by Steven Kotler: San Francisco to Los Angeles in 35 minutes flat—that was the dream of the Hyperloop…
Back in 2013, Elon Musk introduced the world to this dream a 60 page white paper. The paper caused a stir. The idea—a levitating, solar-power supersonic train—was both pure geek porn and a transportation revolution in the making. It definitely captured people’s imagination.
But would it ever get made—now that was the question.
Musk himself said he was too busy to take on the project, but if other people wanted in on the cause, well, that was just fine with him. As it turns out, other people have taken him up on his offer—about 100 in total.
Meet Hyperloop Transportation Technologies, (HTT) a company that is not quite a company.
Using JumpStartFund, a crowdfunding and crowdsourcing hybrid service/model, wherein the very workers who are going to build the Hyperloop aren’t paid until the train turns a profit.
How is that possible? Simple, the workers don’t actually work for HTT, or not many of them. Most of them work day jobs at companies spread throughout the country—Boeing or SpaceX or NASA or Yahoo! or Salesforce or Airbus, to name but a few. HTT is a company built on quasi-moonlighters, lending their cognitive surplus to supersonic train design. In technical parlance, they’re a mesh network.
Moreover, they’re a mesh network who had to apply for the job. This means that unlike most crowdfunding efforts, where you have to take what you get, this one got to pick and choose. Not only does this give them a much higher level of talent working on the project, it also gives them a pretty healthy reserve pool, should workers involved get sucked into other projects—which, since nobody’s getting paid for a while, is bound to happen.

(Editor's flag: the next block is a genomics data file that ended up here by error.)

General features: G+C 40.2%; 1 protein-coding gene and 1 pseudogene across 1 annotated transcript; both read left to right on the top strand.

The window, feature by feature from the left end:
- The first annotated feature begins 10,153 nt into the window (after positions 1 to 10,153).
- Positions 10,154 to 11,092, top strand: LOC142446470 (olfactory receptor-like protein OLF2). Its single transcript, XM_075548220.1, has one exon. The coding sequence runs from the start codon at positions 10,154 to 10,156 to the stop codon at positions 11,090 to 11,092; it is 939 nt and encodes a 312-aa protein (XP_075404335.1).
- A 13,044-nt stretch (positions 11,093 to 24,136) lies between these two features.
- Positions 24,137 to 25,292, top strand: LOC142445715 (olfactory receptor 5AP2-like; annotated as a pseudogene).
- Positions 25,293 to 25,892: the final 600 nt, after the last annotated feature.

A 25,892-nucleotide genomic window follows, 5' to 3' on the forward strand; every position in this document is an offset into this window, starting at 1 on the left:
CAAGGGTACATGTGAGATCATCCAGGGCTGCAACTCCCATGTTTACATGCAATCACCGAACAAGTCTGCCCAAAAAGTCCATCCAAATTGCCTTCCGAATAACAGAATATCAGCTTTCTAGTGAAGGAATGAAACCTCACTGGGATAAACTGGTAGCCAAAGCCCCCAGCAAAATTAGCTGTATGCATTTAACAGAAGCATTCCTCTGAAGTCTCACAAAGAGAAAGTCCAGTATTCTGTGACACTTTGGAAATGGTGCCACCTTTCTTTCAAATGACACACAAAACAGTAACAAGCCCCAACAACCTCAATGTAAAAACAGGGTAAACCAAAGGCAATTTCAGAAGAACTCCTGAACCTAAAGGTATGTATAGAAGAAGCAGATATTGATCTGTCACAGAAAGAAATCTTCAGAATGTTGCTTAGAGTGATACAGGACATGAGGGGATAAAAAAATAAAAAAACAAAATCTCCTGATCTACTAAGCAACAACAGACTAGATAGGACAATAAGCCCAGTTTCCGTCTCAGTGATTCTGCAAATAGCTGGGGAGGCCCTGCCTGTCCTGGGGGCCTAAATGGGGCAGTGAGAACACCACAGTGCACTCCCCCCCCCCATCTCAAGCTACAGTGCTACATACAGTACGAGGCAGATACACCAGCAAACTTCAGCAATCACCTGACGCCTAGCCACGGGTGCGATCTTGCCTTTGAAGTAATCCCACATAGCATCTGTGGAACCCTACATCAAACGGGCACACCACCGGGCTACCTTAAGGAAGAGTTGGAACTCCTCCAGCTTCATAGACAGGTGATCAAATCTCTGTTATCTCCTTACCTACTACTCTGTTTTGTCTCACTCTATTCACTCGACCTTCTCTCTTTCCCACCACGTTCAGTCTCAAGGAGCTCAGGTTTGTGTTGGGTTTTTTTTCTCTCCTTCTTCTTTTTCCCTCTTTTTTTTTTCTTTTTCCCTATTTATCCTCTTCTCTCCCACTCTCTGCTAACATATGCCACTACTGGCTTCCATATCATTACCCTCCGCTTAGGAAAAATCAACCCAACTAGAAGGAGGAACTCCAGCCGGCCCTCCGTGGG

And it could be quite a while.
A few weeks ago, the 100 or so engineers who make up the HTT mesh network got together to get going, penning a 76-page report on their plans, arguing they can complete their first Hyperloop (which, as it turns out, may link LA to Las Vegas, contrary to Musk’s originally proposed LA to San Francisco route) in about ten years for a cost of roughly $16 billion.
What strikes me as interesting here is the parallel between the new kind of organizational structure required to build a technology like the Hyperloop—the aforementioned mesh network—and the new kind of social structure the Hyperloop is going to ultimately create.
In macroscopic terms, distance is a brake on business. It comes down to the very human factor of trust. We all know that business requires trust to succeed and that the creation of trust—for reasons that have everything to do with evolutionary biology—requires interpersonal contact. Enter the Hyperloop.
A transportation technology that allows Angelinos to commute to job in Vegas or San Francisco or wherever it ends up, is going to make neighbors of literally distant strangers. Suddenly, people who live in different cities will eat lunch in the same restaurants. They’ll share cabs (arguably robo-driven cabs, but cabs none-the-less). They may go to the same gym. In this way, the Hyperloop will radically extend our interpersonal networks in ways we can’t begin to image and, by extension, reshape the ways we do business.
So on both ends of the spectrum—in the organization structure it takes to build the Hyperloop and in the organizational structures that will emerge once the Hyperloop is built—we’re looking at a revolution in business disguised as a revolution in transport.
Source: Singularity Hub